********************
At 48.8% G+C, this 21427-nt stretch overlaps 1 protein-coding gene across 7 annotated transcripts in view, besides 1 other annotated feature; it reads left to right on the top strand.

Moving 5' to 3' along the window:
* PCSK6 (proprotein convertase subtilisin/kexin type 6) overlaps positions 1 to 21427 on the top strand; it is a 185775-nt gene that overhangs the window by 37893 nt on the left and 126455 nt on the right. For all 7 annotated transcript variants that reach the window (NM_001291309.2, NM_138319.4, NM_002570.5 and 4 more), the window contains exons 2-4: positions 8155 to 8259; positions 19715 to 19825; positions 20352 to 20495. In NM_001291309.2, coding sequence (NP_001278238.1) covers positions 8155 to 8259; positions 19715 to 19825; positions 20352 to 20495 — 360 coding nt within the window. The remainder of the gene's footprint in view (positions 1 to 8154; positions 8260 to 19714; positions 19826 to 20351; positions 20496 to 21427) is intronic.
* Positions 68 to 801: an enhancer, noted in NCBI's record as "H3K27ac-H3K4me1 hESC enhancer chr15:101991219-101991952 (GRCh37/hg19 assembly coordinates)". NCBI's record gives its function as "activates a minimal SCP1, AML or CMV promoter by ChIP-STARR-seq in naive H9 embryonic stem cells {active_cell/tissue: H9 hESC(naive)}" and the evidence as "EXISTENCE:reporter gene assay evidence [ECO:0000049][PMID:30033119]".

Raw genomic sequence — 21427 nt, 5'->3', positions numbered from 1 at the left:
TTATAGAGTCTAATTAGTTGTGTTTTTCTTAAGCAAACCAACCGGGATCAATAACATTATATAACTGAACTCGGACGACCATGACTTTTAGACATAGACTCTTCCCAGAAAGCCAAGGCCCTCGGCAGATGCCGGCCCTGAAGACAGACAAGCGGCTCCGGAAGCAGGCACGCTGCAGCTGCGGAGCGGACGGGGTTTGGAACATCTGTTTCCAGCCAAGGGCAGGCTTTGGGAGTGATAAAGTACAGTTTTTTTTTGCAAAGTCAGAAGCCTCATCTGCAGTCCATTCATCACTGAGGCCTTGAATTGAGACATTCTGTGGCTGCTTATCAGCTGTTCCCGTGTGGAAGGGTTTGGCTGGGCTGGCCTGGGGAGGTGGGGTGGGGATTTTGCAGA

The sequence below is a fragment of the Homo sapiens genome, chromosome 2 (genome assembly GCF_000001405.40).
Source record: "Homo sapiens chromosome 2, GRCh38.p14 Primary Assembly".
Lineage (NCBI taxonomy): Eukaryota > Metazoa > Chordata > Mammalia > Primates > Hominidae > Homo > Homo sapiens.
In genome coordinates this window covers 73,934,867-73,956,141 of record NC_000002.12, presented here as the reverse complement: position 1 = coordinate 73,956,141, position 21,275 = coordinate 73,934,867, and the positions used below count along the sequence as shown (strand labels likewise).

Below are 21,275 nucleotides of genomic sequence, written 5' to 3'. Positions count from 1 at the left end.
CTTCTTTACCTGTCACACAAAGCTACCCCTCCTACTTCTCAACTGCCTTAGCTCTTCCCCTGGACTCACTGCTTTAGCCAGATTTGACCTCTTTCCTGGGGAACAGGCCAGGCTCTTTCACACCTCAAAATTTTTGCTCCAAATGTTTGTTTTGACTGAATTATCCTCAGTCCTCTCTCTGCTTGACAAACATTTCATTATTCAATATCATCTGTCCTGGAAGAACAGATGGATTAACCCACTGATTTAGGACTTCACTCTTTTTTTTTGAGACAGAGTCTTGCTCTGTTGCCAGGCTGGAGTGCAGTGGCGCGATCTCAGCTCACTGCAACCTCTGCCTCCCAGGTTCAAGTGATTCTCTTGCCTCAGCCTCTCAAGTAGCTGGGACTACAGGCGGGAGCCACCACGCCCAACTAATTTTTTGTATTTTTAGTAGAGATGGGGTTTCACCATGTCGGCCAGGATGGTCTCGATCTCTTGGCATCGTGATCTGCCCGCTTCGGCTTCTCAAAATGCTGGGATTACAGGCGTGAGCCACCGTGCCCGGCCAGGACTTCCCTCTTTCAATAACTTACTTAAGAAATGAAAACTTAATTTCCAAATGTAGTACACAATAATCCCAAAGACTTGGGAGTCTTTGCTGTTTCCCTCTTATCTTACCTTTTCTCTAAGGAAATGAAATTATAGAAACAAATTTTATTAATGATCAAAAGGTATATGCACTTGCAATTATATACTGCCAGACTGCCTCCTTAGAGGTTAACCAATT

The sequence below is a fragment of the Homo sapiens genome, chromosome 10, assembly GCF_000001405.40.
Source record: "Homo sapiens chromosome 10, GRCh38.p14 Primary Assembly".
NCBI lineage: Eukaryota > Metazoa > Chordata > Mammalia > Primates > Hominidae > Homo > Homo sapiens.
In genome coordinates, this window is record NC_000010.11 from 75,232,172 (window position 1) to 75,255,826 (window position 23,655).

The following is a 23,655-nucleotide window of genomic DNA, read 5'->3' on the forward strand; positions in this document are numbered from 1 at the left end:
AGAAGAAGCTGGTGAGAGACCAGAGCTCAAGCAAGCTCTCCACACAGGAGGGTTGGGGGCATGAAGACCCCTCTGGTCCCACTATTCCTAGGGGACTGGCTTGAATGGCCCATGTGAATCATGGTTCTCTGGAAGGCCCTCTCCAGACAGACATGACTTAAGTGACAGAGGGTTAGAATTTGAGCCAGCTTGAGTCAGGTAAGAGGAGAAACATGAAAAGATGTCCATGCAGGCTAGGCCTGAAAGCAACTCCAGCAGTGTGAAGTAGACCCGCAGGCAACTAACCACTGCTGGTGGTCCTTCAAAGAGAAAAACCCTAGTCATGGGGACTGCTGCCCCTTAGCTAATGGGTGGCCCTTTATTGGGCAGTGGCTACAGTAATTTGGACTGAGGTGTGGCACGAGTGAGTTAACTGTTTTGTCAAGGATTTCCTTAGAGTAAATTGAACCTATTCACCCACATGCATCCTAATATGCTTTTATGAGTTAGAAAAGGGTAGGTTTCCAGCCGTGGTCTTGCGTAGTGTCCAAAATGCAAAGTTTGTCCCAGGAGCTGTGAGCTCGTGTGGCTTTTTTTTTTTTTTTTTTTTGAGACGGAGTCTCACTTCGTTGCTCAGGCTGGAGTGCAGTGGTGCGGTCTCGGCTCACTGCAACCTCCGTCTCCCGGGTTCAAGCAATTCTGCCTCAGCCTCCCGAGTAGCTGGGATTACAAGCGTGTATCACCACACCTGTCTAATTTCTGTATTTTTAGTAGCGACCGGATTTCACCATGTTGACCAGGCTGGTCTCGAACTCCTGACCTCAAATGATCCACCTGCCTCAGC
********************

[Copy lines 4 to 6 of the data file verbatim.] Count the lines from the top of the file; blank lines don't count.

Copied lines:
* Positions 68 to 801: an enhancer, noted in NCBI's record as "H3K27ac-H3K4me1 hESC enhancer chr15:101991219-101991952 (GRCh37/hg19 assembly coordinates)". NCBI's record gives its function as "activates a minimal SCP1, AML or CMV promoter by ChIP-STARR-seq in naive H9 embryonic stem cells {active_cell/tissue: H9 hESC(naive)}" and the evidence as "EXISTENCE:reporter gene assay evidence [ECO:0000049][PMID:30033119]".

Raw genomic sequence — 21427 nt, 5'->3', positions numbered from 1 at the left:
TTATAGAGTCTAATTAGTTGTGTTTTTCTTAAGCAAACCAACCGGGATCAATAACATTATATAACTGAACTCGGACGACCATGACTTTTAGACATAGACTCTTCCCAGAAAGCCAAGGCCCTCGGCAGATGCCGGCCCTGAAGACAGACAAGCGGCTCCGGAAGCAGGCACGCTGCAGCTGCGGAGCGGACGGGGTTTGGAACATCTGTTTCCAGCCAAGGGCAGGCTTTGGGAGTGATAAAGTACAGTTTTTTTTTGCAAAGTCAGAAGCCTCATCTGCAGTCCATTCATCACTGAGGCCTTGAATTGAGACATTCTGTGGCTGCTTATCAGCTGTTCCCGTGTGGAAGGGTTTGGCTGGGCTGGCCTGGGGAGGTGGGGTGGGGATTTTGCAGA